More about Swans in Crystal Cove and Lewis Lake and What to Feed, and not, Feed Them

Marilyn Regan

https://img.particlenews.com/image.php?url=1tsRmm_0Z83K9YH00 Photo by Nigel Cohen on Unsplash

The swans continue to grace nearby Lewis Lake and Crystal Cove with their presence.

They glide smoothly across the water companionable with ducks, adding to the scenery as Spring begins, the birds sing, and buds blossom on the trees. 

Interestingly, although there are different species with specific physical characteristics, they have several things in common.

For one, all swans are herbivores, meaning their anatomy and physiology are designed by nature to digest plant material. Their bills are strong, designed to grind and mash.

And that’s another reason to keep your distance; they can give you a good bite and probably remove a pound of flesh. Do not underestimate their strength or forget that they are wild birds. With an attitude.

Swans have small stomachs and must frequently eat to keep their body weight to 20–27 pounds, though they do not overeat. Their long necks allow them to forage deeper under the water than other birds. When you see a headless swan with its butt protruding, this is exactly what it is doing. 

Interestingly enough, although swans live in fresh water and must consume ample amounts, they can also consume saltwater. 

A gland located above their eyes and under the skin removes the salt from their bloodstream. The salt is then concentrated into a solution that is excreted through its eyes. The swan simply shakes its head to remove it.

What kinds of swans are they?

There are three types of swans in North America.

First, there’s the Trumpeter Swan, identified through their solid black bills extending to their eyes and a red “lipstick” like mark where the upper and lower bills meet.

Second, the Tundra Swan with yellow markings below the eyes, concave bills, and a scooped shape. They were formerly called Whistling Swans and are smaller than the Trumpeter.

And last but not least, the Mute Swan, identified by their orange bills and the knob on the head, typically on the male. This is the swan that has graced Crystal Cove and Lewis Lake for the past several years.

Their numbers have increased significantly over the past few months. But swans are not communal; they are territorial. Far from the one lone swan welcoming the others' company, I have witnessed it chasing the others off.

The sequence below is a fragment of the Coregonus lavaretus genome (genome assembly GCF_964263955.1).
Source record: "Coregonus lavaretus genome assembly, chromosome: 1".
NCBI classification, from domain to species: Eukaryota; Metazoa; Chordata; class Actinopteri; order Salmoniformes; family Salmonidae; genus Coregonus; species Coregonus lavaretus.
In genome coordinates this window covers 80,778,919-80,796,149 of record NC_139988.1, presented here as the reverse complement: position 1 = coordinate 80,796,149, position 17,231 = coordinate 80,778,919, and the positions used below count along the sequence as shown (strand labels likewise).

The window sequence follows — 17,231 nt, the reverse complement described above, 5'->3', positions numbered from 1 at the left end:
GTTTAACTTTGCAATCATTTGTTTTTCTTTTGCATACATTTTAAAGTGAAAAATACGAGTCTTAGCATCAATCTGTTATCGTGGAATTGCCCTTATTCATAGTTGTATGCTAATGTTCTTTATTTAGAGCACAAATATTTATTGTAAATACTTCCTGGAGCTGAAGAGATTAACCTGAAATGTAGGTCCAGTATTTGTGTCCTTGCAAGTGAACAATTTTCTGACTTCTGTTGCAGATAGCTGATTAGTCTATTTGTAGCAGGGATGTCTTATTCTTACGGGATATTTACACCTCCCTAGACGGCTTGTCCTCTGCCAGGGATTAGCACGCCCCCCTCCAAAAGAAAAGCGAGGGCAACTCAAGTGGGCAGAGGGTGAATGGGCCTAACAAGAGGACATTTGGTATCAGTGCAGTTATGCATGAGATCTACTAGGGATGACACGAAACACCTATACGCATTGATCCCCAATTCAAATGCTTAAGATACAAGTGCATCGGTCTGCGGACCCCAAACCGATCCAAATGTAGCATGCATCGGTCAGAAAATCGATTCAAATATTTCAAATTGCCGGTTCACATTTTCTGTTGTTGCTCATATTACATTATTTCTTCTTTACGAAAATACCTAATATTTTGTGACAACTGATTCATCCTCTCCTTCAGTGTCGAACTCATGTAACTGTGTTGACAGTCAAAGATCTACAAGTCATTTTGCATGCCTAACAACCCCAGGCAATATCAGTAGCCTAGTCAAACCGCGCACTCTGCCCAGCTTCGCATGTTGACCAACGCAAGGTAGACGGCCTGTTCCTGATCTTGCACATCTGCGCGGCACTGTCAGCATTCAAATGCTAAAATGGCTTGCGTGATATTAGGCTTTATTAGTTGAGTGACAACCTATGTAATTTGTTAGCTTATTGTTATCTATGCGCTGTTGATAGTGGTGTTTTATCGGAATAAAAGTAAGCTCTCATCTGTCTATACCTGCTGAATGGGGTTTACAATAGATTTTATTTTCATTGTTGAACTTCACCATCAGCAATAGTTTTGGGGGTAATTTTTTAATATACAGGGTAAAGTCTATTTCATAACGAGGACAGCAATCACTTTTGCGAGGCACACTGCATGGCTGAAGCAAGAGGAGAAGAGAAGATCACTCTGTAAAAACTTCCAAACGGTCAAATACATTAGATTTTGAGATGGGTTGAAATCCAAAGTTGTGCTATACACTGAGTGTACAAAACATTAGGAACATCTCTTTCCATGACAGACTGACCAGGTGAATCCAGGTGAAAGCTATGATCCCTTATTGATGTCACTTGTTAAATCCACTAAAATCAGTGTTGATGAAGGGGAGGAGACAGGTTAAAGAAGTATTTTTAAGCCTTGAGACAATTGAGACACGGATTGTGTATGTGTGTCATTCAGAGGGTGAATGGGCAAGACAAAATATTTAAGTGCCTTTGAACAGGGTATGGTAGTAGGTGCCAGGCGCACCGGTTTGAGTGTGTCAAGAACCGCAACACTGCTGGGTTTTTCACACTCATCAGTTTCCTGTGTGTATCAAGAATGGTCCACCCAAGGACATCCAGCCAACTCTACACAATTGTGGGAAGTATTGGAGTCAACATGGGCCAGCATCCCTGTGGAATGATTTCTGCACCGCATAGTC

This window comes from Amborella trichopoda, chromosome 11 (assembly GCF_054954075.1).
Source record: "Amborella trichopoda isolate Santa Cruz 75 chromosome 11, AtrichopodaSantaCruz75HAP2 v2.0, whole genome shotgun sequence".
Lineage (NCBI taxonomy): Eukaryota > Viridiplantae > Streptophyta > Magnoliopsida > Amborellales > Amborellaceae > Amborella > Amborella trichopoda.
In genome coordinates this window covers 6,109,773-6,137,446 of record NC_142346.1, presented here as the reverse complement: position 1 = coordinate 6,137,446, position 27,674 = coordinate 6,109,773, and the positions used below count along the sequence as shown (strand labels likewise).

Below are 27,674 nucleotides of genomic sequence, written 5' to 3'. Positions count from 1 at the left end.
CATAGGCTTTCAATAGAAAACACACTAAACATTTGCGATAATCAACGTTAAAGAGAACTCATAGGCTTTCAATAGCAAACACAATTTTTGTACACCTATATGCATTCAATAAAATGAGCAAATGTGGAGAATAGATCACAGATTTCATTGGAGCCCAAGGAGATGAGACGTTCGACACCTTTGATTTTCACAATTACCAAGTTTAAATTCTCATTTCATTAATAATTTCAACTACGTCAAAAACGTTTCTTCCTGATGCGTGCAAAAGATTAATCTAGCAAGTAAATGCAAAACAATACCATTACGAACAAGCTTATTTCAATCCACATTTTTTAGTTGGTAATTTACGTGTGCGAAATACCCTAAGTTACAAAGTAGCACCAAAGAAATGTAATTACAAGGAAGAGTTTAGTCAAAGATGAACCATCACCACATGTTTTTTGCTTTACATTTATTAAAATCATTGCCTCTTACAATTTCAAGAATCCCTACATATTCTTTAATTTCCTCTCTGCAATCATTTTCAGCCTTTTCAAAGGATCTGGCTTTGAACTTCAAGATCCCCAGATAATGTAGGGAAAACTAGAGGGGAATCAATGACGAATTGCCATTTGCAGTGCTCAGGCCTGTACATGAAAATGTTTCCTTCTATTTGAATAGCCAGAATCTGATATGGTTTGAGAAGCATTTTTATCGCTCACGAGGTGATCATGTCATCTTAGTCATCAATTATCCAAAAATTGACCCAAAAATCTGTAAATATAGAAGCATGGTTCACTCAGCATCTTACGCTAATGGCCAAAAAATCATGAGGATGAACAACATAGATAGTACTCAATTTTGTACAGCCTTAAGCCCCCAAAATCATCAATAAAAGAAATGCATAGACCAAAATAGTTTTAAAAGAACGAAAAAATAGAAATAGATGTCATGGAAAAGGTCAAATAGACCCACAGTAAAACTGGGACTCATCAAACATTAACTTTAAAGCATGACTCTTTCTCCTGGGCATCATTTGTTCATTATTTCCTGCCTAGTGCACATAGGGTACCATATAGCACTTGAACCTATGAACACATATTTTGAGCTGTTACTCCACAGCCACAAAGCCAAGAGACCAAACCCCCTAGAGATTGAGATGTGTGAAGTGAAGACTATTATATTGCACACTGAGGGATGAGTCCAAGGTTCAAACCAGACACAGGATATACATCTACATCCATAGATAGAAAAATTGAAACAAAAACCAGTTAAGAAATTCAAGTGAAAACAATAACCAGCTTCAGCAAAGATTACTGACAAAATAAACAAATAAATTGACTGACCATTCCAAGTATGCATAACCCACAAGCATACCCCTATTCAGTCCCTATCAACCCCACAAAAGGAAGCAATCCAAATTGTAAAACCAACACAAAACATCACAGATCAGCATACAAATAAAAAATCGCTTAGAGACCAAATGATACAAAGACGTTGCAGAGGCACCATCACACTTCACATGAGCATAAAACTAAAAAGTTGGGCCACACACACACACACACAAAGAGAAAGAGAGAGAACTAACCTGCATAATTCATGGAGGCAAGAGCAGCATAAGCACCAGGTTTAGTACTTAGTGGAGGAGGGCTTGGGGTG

The sound of their large wings flapping echoes over the Cove, making a sound akin to that of laundry blowing and snapping in the breeze. This is evident when the swan rises above the water, spreading its wings, seeming to balance on its tale, e.g, “in display,” much like a peacock spreading its tail. 

And in case you are wondering, yes, they can fly. It’s easy to identify them in the air due to their long necks.

The landing is a bit bumpy due to its large size, however.

Feeding Swans

Swans eat exclusively on the water and should not be encouraged to leave it for their safety.

There is ample food in the water, and in Crystal Cove's waters, they have access to fish and worms. As Spring turns to summer, small insects will appear as well.

The swans travel between the Cove and Lewis Lake, where they ingest frogs. 

If you enjoy adding to their culinary needs, there are some foods they should not ingest. 

Do not feed swans:

Bread — their digestive tracts are not equipped to handle flour and refined sugar. This is especially true of young swans whose legs can’t support them should they grow too fast.

And never give a swan, or any other living creature, moldy bread.

Chocolate — causes poisoning.

Apples — due to toxins and pesticides.

Onions — cause gastrointestinal (GI) distress. 

Avocadoes, mushrooms, tomato leaves, dried beans, or anything with salt should never be fed to a swan.

We cannot eat what they eat, and they cannot eat a lot of the foods we eat, so please practice discretion if you feed them. 

Swans can eat:

Swans can eat carrots, celery, and spinach.

They also like potatoes and field vegetation.

Remember, they are herbivores, and their diet in the wild consists mainly of vegetation, meaning greens and vegetables. 

Although they don’t normally eat it as there is none in nature, but lettuce is an acquired taste, and over time, they may eat it.

# # #

The swans do not need us to feed them to survive. If they do not find what they need in nearby Lewis Lake or Crystal Cove, they will venture out into Boston Harbor. 

Many neighbors have objected to some of the kind-hearted souls indulging the swans with daily treats, afraid that they will again occupy the beach and claim it as their own. 

During this difficult time, it is good to have a hobby and to gaze at these graceful creatures. But yes, they are aggressive. So come the summer, it might be better to stop feeding them. 

They’ll get the hint.

Swans are survivors. And they’ll come back!

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Marilyn is a writer, yogi, spiritual medium and animal lover. She is a Bostonian in every sense and has the accent to prove it. She loves the ocean, the outdoors, wine, and sleeping in. She days what she means and doesn't waste words. Finally, she is mother to one son, two cats and has three grandchildren.

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